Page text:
Streator’s 911 ambulance service, job creation, the future of the Incubator and city improvements were among the many topics addressed Thursday night by Streator mayoral candidates Tara Bedei and Brian Crouch during a candidates forum.
Bedei, who was appointed mayor a year ago when Jimmie Lansford resigned, is opposed by Crouch, who sits on the City Council. Bedei has served on the council since 2013 and Crouch since 2014. Both are currently the longest serving members on the council.
Bedei said she wants to make Streator a great, safe and affordable place to live and work, outlining her four initiatives as long-term economic viability, enhancing quality of life, making Streator a destination and engaging the youth in the community.
Crouch said he wants the city to be more aggressive reaching out to businesses and industry. He said he made the decision to run for mayor because he believes things have been “at a slight standstill” in town.
“I know COVID played a big part of that, and we are getting out of it,” Crouch said. “We’re still not progressing the way we were prior to COVID coming on. I think that there’s a lot more that can be done.”
About 50 residents attended the forum Thursday organized by the Streator Area Chamber of Commerce and Industry at the Eastwood. Between an introduction and closing remarks, the candidates – including five City Council hopefuls – answered five questions drawn at random with 3 minutes allowed for their responses.
The opening question asked candidates if firefighters should be cross-trained as EMTs to provide 911 ambulance services to the community. Streator established its own ambulance service in October with contracted personnel from American Medical Response Solutions.
Crouch said “the ball was dropped” by contracting AMR, believing the city should have paid the $400,000 subsidy to private provider Advanced Medical Transport to continue service in the community, a subsidy that would have grown to $750,000 in year three of the deal. He said he believes having firefighters handle ambulance duties would be a substantial cost to taxpayers and said the city would have had more options at the end of the three-year period if it had paid AMT.
Bedei touted the city’s ability to establish an ambulance service with its own ambulances, equipment and billing mechanism within 8 months of AMT requesting payments. Bedei said several options were reviewed, including cross-trained firefighters as EMTs as well as outsourcing personnel, which is what the city opted to do.
“It was a lower cost,” Bedei said. “Lower cost was a lower risk at the time.”
She said it’s too soon to say if the city should continue outsourcing personnel or cross-train firefighters, noting “I’ll know in year 3,” when the contract with AMR ends its term which direction the city should go. The idea is for the established ambulance service to be self-sustainable by the end of the term.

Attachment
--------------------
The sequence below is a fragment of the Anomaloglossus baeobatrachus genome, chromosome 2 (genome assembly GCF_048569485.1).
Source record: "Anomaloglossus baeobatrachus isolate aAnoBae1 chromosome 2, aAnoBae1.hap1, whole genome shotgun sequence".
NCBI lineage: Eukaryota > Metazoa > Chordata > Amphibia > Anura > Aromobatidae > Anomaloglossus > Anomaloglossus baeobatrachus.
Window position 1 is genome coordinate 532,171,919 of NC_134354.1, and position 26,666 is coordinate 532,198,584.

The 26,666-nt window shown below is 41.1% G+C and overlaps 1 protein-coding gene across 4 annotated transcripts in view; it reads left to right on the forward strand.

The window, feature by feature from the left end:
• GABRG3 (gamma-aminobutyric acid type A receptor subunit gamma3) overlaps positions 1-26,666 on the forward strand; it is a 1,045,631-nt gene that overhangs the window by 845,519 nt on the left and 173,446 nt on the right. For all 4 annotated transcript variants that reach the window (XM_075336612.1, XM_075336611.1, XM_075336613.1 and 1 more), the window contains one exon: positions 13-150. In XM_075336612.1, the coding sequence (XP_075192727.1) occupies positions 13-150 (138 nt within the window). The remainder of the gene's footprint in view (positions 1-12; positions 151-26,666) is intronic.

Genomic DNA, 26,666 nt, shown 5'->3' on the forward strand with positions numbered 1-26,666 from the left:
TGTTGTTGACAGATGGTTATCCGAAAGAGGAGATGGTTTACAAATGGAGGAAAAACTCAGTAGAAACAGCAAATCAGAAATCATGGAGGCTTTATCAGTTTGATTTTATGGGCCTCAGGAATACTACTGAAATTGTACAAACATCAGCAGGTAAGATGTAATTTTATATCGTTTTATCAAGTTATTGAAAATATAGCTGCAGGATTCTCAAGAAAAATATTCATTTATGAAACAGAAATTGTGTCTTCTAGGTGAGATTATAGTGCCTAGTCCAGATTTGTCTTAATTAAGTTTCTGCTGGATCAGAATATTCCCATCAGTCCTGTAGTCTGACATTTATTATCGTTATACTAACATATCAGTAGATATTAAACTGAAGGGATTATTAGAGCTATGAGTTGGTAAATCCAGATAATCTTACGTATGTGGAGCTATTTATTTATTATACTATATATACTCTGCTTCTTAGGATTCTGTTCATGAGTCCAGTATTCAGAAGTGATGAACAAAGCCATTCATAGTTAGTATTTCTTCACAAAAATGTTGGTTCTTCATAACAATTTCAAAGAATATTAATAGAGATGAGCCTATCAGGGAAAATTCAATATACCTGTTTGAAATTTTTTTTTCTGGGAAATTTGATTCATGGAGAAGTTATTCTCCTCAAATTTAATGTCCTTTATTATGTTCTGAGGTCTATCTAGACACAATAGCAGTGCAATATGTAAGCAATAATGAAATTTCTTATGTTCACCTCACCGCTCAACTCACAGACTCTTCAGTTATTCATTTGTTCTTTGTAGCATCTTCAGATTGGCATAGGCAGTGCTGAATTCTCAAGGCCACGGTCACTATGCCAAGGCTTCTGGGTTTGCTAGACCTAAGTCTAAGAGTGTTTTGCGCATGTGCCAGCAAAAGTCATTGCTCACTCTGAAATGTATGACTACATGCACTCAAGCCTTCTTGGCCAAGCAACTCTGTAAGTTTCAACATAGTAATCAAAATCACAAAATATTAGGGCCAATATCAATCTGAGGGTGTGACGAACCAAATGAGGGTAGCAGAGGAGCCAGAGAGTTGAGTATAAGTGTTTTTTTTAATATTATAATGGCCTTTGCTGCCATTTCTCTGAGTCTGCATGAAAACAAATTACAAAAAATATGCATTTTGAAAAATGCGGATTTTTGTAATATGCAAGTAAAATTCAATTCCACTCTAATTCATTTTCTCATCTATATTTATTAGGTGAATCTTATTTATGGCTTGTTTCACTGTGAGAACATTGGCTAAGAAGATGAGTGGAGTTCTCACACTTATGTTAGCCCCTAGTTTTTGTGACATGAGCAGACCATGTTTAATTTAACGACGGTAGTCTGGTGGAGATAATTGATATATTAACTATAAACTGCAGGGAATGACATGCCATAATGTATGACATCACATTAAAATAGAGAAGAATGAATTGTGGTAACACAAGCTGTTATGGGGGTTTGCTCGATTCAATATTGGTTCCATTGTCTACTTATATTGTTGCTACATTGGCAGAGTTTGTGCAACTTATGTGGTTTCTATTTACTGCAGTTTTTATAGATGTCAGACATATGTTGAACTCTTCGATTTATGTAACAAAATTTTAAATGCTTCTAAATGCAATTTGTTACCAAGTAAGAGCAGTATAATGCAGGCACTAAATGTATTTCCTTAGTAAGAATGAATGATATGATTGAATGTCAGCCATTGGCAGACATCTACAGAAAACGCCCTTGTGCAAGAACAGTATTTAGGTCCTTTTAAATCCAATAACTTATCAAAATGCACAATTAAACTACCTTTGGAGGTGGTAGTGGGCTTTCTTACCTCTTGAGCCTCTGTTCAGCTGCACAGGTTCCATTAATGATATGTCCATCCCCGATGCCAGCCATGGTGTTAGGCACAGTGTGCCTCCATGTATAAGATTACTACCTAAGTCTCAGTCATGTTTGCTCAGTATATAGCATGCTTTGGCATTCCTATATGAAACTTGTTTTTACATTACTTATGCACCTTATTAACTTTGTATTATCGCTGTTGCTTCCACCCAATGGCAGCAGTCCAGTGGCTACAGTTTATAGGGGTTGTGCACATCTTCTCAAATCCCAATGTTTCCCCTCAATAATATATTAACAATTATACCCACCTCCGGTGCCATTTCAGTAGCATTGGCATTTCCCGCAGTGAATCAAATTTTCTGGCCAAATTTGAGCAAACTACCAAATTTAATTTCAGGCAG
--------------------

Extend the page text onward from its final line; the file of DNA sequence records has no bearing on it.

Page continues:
Though one of the questions asked how the council can attract job creators, Bedei and Crouch needed no prompts to talk about their plans for economic development.
Both candidates suggested the city seek an economic development director. Crouch questioned if the city can afford it, but believed the city was not getting those services from the city manager position. Bedei said she would like a full-time economic development director also to promote the city and write grants “to go after funding for our community.”
Bedei said the city had success when it looked at sales tax leakage reports and recruited those businesses to the community, noting the city once determined $4 million in women’s clothing sales were leaving the community.
“Not long after that, we attracted the businesses,” Bedei said. “We need to find our needs and talk to people who can fill that.”
Bedei also suggested a retail incubator similar to the Batavia Boardwalk that allows businesses to operate in small retail spaces with low rents, noting the former Lipton Tea building lot could be an ideal location.
Crouch said the city needs to be more proactive in reaching out to businesses, especially those that may be paying higher costs in cities or suburban areas and attracting them to Streator. Twice he said he would work with the city manager “whoever that may be” in those goals.
He defended his vote against a $30,000 incentive to a prospective Arby’s restaurant, saying he believes the money is better spent on bigger industries or local businesses improving their facades, rather than a multi-million dollar corporation.
Both candidates were on the council when the city acquired the business incubator at the former Armory. The city will utilize a $954,000 grant to create a makers lab in the facility, with a commercial kitchen, 3-D printers and a woodshop, among other amenities.
Crouch said the incubator always will be an asset to the community and Bedei said she would like to see it promoted more, noting the city is more likely to grow its own business than attract a 1,000 job factory.
Crouch said he would like to see the city spend about $5,000 to put on a community cookout at Marilla Park with activities for families and Bedei noted at one point during the forum she wishes the city could go back in time and have a redo on some of the poorer decisions of its past.
Bedei said she’s learned “a lot” in her year as mayor, and she continues to learn and apply those lessons: “I believe in our community. We have a great history, we have great volunteers, a strong sense of community, and the people who stand up and rise to the occasion day after day is unparalleled by any place I’ve ever seen. It’s been an honor to serve you in this office.”
Crouch said he knows any elected official can’t please everyone all the time, but “the main thing is staying focused and doing the right thing for the taxpayers of the community.”